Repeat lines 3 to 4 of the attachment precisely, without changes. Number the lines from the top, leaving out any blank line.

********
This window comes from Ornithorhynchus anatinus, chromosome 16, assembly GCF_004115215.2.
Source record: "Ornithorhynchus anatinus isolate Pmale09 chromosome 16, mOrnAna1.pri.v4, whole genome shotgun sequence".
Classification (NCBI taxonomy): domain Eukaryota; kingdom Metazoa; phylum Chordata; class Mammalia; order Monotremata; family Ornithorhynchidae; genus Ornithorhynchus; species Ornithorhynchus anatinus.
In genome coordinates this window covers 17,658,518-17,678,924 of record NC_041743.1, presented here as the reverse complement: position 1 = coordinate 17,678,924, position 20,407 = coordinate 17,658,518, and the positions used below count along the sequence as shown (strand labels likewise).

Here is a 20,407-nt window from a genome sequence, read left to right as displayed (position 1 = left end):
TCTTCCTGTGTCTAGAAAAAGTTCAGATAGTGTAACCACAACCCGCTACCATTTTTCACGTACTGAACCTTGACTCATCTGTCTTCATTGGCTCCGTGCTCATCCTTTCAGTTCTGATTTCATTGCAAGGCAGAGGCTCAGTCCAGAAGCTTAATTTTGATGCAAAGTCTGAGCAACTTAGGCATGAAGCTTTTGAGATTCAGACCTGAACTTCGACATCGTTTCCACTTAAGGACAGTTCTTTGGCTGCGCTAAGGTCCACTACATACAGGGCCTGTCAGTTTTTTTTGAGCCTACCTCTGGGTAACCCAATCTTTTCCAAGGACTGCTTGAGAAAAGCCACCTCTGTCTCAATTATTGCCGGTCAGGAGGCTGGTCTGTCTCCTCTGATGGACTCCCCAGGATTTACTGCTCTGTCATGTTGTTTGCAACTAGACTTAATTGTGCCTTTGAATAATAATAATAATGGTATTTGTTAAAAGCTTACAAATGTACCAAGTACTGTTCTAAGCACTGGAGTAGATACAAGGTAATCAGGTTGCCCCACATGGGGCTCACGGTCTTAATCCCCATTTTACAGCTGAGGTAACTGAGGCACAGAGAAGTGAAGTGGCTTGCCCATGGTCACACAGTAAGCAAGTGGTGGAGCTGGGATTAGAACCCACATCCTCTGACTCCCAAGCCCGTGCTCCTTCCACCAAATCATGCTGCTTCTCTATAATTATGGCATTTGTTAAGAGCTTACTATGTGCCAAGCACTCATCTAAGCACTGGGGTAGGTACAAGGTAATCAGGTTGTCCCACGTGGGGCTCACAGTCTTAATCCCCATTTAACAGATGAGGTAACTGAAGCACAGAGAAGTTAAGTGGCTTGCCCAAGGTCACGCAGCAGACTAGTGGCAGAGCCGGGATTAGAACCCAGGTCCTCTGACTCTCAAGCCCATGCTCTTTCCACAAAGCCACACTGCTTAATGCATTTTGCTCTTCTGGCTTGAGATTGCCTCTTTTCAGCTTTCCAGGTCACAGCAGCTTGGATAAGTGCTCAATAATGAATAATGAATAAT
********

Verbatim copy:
Classification (NCBI taxonomy): domain Eukaryota; kingdom Metazoa; phylum Chordata; class Mammalia; order Monotremata; family Ornithorhynchidae; genus Ornithorhynchus; species Ornithorhynchus anatinus.
In genome coordinates this window covers 17,658,518-17,678,924 of record NC_041743.1, presented here as the reverse complement: position 1 = coordinate 17,678,924, position 20,407 = coordinate 17,658,518, and the positions used below count along the sequence as shown (strand labels likewise).